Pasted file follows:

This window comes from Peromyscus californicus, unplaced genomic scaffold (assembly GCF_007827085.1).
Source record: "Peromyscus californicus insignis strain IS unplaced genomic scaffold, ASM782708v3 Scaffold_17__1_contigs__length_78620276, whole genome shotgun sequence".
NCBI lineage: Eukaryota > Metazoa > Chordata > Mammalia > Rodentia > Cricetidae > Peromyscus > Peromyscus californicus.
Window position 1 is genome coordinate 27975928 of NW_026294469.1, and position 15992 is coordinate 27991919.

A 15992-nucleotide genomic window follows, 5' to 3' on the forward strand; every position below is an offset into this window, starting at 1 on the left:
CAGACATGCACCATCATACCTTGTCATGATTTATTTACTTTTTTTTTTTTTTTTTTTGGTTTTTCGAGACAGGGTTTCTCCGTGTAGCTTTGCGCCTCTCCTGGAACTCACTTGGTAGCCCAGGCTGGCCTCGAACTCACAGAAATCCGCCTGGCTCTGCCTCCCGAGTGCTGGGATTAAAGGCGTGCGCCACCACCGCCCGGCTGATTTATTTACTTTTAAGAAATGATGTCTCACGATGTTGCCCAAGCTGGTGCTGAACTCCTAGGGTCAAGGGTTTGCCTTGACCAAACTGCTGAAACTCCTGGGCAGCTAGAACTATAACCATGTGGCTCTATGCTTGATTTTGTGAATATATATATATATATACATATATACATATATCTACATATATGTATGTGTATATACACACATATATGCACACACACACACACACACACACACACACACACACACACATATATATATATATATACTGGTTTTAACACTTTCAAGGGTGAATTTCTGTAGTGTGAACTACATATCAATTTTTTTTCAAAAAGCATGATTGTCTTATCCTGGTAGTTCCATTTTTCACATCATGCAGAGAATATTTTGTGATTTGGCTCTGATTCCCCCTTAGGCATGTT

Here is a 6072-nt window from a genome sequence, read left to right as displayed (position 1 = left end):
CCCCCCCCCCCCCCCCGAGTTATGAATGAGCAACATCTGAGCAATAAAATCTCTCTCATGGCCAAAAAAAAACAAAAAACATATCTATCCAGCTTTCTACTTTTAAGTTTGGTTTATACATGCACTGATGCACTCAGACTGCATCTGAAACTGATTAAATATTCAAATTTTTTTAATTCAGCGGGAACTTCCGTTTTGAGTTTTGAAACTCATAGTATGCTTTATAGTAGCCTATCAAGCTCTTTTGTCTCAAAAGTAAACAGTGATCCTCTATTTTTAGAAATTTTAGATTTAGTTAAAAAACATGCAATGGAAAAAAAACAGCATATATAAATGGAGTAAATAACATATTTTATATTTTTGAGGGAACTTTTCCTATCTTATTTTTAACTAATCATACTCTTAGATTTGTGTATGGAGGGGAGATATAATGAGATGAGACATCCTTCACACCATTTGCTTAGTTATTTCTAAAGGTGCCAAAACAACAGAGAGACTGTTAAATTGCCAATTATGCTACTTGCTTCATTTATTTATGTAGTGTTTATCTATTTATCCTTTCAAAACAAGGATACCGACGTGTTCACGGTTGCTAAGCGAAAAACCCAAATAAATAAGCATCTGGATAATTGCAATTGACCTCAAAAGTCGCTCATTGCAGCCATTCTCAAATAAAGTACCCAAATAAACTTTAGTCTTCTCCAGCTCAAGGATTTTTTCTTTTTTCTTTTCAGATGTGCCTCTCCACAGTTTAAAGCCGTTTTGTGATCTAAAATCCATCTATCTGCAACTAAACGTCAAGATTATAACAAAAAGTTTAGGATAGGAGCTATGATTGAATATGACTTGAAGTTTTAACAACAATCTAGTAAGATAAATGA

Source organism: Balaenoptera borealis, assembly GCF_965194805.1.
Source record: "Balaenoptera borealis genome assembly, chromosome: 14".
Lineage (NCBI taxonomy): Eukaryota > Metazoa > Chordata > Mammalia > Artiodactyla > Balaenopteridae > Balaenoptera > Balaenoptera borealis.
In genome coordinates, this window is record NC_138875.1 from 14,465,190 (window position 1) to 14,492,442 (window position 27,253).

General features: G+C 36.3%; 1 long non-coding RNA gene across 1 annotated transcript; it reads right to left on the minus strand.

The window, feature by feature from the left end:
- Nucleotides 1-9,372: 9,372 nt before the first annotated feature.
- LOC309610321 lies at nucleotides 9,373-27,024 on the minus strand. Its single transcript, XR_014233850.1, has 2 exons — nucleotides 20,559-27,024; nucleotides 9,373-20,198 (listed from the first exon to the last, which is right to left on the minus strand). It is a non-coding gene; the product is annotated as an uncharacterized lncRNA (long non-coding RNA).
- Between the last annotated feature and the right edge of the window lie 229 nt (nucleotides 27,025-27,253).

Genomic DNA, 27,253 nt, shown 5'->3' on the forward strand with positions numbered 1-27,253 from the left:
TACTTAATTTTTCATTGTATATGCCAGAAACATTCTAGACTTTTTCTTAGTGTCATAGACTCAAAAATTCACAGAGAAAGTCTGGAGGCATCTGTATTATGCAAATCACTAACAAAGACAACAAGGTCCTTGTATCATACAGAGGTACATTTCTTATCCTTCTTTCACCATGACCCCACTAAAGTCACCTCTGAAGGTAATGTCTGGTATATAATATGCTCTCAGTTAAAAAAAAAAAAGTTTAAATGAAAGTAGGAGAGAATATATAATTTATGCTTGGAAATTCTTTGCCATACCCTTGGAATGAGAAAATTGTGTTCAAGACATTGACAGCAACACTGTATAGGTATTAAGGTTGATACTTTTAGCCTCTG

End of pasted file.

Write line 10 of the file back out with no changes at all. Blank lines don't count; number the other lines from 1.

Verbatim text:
Source record: "Balaenoptera borealis genome assembly, chromosome: 14".